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DAR Retro: Marvin Gaye's Run In The 1970's


By @TrueGodImmortal


So, we've spoke about MJ and Prince in the 80's and the 90's, but one artist we neglected to discuss in his greatest decade was Marvin Gaye. Sure, Marvin is a legend and quite possibly the greatest artist of all time, but his biggest rise to prominence came during the 1970's, when he grew from being an artist that made mostly covers to original music that told his story and brought his pain to life. The transition from Marvin in the 60's to Marvin in the 70's is absolutely amazing, and today, we wanted to document that as best we could with a look back at his work in that decade. We rank his albums in the 70's from the worst to the best, but the beauty of this is, his worst was still a great body of work, it just didn't match up to his best, which might be the greatest album of all time. So, with that said, how does Marvin's catalog in the 70's stack up? Let's take a look!

6. That's The Way Love Is (1970)


-This is probably the forgotten album of the decade for Marvin although it shouldn't be. Every project he released from 1968 until his untimely passing was excellent, and this was a great start to his decade despite the lack of attention and love this album gets. A big part of that might be due to the fact that the album was full of cover songs, but Marvin owns every cover on this project, especially his rendition of The Beatles' classic "Yesterday", which is the highlight of the album to me. He covers songs from The Isley Brothers, The Temptations, and more, and despite this project being a standard Marvin release, it just reminded you of why we wanted to see him showcase his original artistry.

5. Trouble Man (1972)


-One of the greatest soundtracks of all time deserves a mention for the work that Marvin put in as an artist and producer on this project. This was the first album to be done under his complete control and the result is an interesting journey musically that focuses more on the character than Marvin himself as an artist. He is sometimes not even featured vocally, opting to tell stories through the production and some small adlibs and background vocals to add a little more to it. Marvin would do both the soundtrack and the score to the film, and when he does vocally allow himself to help take over some of the tracks like on "Life Is A Gamble" and "Don't Mess With Mister T", he showcases why his artistry is comparable to none. Marvin shines in different ways on this soundtrack and you can tell he put a lot of time and effort into this project, which makes it one of his greatest works for sure. It was a great accomplishment for Marvin during the decade.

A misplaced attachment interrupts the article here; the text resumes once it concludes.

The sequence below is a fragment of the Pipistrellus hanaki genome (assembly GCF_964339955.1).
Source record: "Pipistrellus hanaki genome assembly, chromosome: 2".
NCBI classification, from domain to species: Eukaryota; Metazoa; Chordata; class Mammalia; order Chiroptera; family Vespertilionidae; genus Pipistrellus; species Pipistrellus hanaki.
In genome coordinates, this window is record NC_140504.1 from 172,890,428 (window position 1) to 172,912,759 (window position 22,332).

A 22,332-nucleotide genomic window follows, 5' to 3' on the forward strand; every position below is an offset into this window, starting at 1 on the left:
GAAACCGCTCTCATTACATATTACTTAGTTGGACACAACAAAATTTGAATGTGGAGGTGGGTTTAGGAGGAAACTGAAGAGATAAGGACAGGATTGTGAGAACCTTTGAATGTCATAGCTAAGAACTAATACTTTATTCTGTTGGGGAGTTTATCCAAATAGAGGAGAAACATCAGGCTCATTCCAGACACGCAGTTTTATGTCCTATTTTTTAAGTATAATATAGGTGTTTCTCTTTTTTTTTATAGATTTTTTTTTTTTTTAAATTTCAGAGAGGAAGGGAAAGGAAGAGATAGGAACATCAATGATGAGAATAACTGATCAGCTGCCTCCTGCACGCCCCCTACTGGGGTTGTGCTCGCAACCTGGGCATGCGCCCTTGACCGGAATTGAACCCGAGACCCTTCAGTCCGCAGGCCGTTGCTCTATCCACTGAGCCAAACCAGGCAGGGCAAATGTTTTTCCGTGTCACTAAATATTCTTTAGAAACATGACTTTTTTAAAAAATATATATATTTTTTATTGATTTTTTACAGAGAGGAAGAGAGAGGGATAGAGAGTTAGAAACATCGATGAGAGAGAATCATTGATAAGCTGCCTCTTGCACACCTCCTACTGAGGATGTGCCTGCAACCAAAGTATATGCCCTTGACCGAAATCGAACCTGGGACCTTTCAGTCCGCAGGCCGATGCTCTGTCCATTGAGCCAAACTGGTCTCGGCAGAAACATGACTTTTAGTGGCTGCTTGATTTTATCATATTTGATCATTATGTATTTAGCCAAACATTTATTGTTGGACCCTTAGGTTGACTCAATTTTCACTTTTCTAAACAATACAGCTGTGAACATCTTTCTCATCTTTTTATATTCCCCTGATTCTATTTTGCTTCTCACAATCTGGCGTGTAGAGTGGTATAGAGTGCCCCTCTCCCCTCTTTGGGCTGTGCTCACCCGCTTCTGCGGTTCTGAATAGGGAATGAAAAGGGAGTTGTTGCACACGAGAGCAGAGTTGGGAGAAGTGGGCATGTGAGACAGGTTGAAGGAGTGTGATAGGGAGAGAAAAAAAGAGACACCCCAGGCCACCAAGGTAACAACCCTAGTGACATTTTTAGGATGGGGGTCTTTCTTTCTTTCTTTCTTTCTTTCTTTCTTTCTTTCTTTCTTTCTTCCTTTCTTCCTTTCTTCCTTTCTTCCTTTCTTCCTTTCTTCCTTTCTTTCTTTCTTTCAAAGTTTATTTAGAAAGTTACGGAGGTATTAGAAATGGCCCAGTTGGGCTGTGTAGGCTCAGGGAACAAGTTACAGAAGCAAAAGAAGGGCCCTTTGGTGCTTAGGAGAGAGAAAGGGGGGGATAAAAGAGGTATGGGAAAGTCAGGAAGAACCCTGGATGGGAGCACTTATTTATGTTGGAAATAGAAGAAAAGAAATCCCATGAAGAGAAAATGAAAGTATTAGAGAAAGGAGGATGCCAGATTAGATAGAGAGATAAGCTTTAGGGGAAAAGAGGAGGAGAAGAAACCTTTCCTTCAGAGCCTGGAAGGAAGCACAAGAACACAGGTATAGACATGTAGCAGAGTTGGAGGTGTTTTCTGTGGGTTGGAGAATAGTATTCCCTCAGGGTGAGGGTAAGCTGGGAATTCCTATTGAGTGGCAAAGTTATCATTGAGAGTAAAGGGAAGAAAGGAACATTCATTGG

4. I Want You (1976)


-In some ways, this album is perhaps the most underrated of all his classics, but I personally think this project is on par with his other albums. Some people were on the fence about this album at the time of release, but now, like most albums from that time, it is remembered in an extremely positive manner. The truth is, how could not love this project? Marvin returns after a three year hiatus and brings his charisma and charm to every song, with a little change in musical direction, adding in some of the disco funk to go with his usual brand of soul. The highlights from that are plentiful, as the title track, "Feel All My Love Inside", "Come Live With Me Angel", "Since I Had You", and "Soon I'll Be Loving You Again" are definite standouts. Marvin took his sound to a different level on this project, and although this album doesn't rank in his top 3 from the decade, it is still one of his best albums and a true classic, adding another notch to the belt of one of the all time greats.

3. Here My Dear (1978)